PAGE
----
1929 Class "Big Car"
Built by Henderson and Pollard for the Auckland Transport Board, this tram was one of 25 cars completed between March 1930 and December 1930.
Specification as built
Double truck, single saloon with smoking partition, roll over back seats, single arch roof with fixed ventilators, separate enclosed motorman's compartments, glass fronts, V-destination signs, two trolley poles. Locally built ATB trucks. The colour scheme was Columbia light red, cream lower panels, facings and mouldings with black lining.
Although the appearance of these cars was similar to a previous Auckland tram design - known as the 'semi-steels', this series of trams were built to a width of 8 feet unlike previous Auckland tramcars which were all 7'6" in width. The extra width was used to make the transverse seats on each side of the saloon and the aisle all 2" wider. Although only 6" wider these trams look massive by comparison to other Auckland tramcars of the period, hence they became known as the "Big Cars"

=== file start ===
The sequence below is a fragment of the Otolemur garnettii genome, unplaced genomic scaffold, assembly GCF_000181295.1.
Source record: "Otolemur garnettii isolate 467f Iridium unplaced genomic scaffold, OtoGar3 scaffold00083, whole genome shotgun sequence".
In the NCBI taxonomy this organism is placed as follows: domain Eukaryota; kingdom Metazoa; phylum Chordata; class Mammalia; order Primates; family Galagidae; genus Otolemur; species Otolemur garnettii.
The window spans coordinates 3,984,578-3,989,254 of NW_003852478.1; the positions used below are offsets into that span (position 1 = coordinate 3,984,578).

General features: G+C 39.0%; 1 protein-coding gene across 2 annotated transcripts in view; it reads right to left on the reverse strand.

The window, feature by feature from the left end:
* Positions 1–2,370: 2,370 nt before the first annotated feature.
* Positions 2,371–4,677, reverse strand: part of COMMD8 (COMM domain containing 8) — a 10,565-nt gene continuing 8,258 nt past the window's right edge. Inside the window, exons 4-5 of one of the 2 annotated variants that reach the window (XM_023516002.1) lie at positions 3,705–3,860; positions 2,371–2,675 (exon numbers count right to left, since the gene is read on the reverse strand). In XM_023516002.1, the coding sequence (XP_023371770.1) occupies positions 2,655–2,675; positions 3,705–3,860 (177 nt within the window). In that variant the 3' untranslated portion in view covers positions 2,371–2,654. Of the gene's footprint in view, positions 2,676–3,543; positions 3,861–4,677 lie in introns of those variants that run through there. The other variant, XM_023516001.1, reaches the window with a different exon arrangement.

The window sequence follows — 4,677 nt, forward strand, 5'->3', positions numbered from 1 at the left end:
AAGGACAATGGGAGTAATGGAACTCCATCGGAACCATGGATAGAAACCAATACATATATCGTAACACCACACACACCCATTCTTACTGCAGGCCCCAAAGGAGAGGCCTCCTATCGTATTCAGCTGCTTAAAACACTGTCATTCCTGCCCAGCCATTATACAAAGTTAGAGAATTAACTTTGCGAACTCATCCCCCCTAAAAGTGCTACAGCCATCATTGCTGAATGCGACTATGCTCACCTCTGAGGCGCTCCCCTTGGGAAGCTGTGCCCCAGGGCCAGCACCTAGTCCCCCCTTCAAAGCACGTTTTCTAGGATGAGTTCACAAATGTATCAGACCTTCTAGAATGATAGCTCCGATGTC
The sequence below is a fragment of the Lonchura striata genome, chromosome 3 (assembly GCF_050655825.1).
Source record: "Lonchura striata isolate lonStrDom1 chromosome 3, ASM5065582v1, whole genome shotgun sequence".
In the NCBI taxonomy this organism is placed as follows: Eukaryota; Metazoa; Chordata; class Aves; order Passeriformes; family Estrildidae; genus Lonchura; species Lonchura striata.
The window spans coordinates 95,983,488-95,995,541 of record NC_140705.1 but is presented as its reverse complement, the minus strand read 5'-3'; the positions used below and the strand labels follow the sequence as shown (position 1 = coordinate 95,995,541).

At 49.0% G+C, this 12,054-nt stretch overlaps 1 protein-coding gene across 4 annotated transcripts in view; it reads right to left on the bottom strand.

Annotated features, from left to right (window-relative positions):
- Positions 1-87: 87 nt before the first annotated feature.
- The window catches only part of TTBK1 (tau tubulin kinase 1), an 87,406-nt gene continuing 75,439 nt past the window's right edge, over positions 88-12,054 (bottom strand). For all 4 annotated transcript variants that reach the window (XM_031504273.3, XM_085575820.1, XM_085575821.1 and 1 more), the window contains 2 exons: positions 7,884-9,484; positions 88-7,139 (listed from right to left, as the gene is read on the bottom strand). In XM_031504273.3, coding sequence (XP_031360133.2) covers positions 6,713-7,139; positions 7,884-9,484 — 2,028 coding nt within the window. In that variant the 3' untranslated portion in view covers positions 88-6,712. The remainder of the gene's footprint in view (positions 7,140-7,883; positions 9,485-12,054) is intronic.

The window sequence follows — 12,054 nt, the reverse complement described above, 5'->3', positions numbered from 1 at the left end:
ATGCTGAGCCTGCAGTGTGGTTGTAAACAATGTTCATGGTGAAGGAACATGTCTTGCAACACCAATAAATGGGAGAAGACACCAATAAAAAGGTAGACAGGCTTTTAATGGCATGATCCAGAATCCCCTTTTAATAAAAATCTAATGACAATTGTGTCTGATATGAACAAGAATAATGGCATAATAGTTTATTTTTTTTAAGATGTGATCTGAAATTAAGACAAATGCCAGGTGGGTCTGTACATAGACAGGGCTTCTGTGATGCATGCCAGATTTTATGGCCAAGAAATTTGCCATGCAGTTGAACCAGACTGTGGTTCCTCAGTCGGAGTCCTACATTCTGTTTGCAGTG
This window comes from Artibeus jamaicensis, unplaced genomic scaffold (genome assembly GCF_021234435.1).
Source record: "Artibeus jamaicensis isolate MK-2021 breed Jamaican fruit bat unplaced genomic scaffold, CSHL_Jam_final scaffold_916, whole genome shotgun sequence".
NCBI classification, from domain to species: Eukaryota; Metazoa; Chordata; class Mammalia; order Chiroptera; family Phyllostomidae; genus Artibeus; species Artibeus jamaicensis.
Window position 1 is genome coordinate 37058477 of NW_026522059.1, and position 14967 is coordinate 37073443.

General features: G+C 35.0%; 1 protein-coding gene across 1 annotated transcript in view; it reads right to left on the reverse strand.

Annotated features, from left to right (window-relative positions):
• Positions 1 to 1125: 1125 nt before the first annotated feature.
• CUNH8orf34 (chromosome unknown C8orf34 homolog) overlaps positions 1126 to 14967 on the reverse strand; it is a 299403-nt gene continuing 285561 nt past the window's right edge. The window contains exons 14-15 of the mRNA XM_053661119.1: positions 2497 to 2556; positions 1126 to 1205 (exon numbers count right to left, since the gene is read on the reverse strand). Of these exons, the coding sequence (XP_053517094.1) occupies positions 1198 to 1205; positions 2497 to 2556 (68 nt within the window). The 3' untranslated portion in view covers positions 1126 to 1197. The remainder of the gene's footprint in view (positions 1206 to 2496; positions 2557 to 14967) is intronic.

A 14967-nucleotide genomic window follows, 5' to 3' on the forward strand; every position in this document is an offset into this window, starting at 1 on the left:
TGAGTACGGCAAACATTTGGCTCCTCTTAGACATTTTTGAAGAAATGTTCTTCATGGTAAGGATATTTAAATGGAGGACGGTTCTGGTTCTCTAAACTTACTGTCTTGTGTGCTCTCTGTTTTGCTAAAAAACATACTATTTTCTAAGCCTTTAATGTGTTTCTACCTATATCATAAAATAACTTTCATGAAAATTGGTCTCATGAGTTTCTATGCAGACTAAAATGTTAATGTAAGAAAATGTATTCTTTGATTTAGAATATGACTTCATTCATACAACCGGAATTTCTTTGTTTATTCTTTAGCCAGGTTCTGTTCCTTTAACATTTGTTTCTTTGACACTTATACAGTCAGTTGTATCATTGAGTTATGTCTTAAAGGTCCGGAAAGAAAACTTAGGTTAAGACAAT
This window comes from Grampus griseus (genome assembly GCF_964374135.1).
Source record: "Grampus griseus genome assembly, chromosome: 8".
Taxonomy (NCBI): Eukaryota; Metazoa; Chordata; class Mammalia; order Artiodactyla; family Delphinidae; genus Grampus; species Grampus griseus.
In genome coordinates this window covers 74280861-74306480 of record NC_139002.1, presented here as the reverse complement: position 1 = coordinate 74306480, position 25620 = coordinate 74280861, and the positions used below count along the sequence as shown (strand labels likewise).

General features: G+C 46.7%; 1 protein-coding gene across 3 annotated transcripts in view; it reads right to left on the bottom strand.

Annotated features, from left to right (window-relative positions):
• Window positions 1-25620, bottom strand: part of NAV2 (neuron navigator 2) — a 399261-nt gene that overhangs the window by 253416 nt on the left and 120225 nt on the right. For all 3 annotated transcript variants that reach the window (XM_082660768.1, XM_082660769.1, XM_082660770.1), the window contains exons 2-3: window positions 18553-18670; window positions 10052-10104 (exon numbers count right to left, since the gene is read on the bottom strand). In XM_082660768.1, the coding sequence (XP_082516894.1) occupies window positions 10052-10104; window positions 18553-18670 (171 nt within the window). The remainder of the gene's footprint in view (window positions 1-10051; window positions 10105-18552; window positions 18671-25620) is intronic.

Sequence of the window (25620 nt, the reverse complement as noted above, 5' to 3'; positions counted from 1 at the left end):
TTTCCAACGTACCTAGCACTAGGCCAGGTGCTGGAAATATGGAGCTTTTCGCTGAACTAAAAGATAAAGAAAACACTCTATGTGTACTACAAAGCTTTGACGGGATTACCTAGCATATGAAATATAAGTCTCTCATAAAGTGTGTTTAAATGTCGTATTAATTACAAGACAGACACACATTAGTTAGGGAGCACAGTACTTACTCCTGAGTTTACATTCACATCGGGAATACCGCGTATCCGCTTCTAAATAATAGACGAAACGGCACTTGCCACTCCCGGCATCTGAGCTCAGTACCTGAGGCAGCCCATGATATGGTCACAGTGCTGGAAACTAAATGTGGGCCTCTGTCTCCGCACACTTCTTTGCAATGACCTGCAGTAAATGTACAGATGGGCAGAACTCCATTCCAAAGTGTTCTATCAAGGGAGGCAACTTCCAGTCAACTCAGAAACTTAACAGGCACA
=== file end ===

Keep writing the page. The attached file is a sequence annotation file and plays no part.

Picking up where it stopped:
The History of Car 229
229 entered service in November 1930 and was driven by Thomas Collecutt on the Onehunga Run until his retirement in 1949. 229 was part of the Epsom depot fleet and was one of the last remaining operational cars at the close of the Auckland Tramway System in December 1956.
In 1937 229 underwent a major rebuild with the locally made ATB trucks replaced with Brush Improved trucks. The saloon sides were modernised, smoking partition removed, window wipers fitted and the car was repainted in a new colour scheme with the lower saloon panels painted red.
In 1949 the saloon sides were modernised further with the replacement of the kauri side panels with Swedish hardboard and the internal saloon paneling replaced with aluminium. The varnished interior of the car was repainted chocolate brown with a cream ceiling.
In 1957 229 was scrapped and its body sold for use as a packing shed on a chicken farm in the Bombay Hills south of Auckland. In 1994 229 was relocated to covered storage in Henderson to await restoration.
Restoration work commenced in 2000 with the car being carefully dismantled and documented. Unlike many tram bodies 229 was not heavily modified while used as a packing shed and was complete except for one missing sand box seat and running gear.